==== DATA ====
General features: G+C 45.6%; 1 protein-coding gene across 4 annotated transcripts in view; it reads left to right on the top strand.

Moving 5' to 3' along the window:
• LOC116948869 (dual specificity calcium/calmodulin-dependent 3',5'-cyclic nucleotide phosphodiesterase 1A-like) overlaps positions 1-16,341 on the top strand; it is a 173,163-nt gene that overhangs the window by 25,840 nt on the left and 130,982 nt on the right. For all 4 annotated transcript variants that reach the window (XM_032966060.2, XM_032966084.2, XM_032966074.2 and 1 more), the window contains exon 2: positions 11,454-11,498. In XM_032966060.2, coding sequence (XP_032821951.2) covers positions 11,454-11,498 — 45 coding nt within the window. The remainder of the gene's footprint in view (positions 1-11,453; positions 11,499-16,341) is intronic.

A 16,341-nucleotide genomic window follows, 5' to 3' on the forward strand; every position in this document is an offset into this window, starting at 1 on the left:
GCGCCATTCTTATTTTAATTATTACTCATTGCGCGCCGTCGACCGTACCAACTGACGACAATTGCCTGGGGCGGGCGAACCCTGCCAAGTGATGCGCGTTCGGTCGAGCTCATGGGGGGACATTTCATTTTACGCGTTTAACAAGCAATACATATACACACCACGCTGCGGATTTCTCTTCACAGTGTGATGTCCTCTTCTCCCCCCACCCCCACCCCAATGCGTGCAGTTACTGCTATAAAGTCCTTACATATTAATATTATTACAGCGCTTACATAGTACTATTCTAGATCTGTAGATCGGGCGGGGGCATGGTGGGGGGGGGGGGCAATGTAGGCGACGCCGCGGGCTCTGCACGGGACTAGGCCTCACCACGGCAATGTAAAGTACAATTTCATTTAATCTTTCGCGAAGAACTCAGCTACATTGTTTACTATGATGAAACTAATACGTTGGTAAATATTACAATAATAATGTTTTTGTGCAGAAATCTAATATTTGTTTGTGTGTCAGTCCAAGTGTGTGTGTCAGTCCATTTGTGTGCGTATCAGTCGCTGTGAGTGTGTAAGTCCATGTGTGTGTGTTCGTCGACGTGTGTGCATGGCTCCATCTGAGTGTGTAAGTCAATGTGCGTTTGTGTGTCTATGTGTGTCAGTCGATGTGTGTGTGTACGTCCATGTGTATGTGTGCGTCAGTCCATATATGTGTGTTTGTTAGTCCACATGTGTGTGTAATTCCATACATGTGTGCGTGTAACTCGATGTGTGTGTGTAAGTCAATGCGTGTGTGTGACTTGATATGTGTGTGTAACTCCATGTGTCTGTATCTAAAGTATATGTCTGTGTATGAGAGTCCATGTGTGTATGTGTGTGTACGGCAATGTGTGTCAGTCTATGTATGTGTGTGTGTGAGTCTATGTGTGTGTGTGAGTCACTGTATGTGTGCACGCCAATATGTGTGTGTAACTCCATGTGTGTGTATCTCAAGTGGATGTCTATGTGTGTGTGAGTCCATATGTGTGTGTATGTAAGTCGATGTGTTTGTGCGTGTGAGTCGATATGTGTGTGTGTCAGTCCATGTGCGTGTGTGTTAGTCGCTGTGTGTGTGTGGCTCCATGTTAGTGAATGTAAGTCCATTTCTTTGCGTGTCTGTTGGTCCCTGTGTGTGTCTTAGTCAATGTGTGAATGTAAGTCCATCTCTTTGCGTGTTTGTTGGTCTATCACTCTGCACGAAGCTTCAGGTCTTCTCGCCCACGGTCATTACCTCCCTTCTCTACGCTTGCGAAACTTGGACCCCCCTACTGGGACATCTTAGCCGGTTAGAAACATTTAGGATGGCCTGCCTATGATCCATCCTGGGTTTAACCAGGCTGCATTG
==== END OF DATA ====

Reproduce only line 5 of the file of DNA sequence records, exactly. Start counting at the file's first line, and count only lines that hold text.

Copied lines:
GCGCCATTCTTATTTTAATTATTACTCATTGCGCGCCGTCGACCGTACCAACTGACGACAATTGCCTGGGGCGGGCGAACCCTGCCAAGTGATGCGCGTTCGGTCGAGCTCATGGGGGGACATTTCATTTTACGCGTTTAACAAGCAATACATATACACACCACGCTGCGGATTTCTCTTCACAGTGTGATGTCCTCTTCTCCCCCCACCCCCACCCCAATGCGTGCAGTTACTGCTATAAAGTCCTTACATATTAATATTATTACAGCGCTTACATAGTACTATTCTAGATCTGTAGATCGGGCGGGGGCATGGTGGGGGGGGGGGGCAATGTAGGCGACGCCGCGGGCTCTGCACGGGACTAGGCCTCACCACGGCAATGTAAAGTACAATTTCATTTAATCTTTCGCGAAGAACTCAGCTACATTGTTTACTATGATGAAACTAATACGTTGGTAAATATTACAATAATAATGTTTTTGTGCAGAAATCTAATATTTGTTTGTGTGTCAGTCCAAGTGTGTGTGTCAGTCCATTTGTGTGCGTATCAGTCGCTGTGAGTGTGTAAGTCCATGTGTGTGTGTTCGTCGACGTGTGTGCATGGCTCCATCTGAGTGTGTAAGTCAATGTGCGTTTGTGTGTCTATGTGTGTCAGTCGATGTGTGTGTGTACGTCCATGTGTATGTGTGCGTCAGTCCATATATGTGTGTTTGTTAGTCCACATGTGTGTGTAATTCCATACATGTGTGCGTGTAACTCGATGTGTGTGTGTAAGTCAATGCGTGTGTGTGACTTGATATGTGTGTGTAACTCCATGTGTCTGTATCTAAAGTATATGTCTGTGTATGAGAGTCCATGTGTGTATGTGTGTGTACGGCAATGTGTGTCAGTCTATGTATGTGTGTGTGTGAGTCTATGTGTGTGTGTGAGTCACTGTATGTGTGCACGCCAATATGTGTGTGTAACTCCATGTGTGTGTATCTCAAGTGGATGTCTATGTGTGTGTGAGTCCATATGTGTGTGTATGTAAGTCGATGTGTTTGTGCGTGTGAGTCGATATGTGTGTGTGTCAGTCCATGTGCGTGTGTGTTAGTCGCTGTGTGTGTGTGGCTCCATGTTAGTGAATGTAAGTCCATTTCTTTGCGTGTCTGTTGGTCCCTGTGTGTGTCTTAGTCAATGTGTGAATGTAAGTCCATCTCTTTGCGTGTTTGTTGGTCTATCACTCTGCACGAAGCTTCAGGTCTTCTCGCCCACGGTCATTACCTCCCTTCTCTACGCTTGCGAAACTTGGACCCCCCTACTGGGACATCTTAGCCGGTTAGAAACATTTAGGATGGCCTGCCTATGATCCATCCTGGGTTTAACCAGGCTGCATTG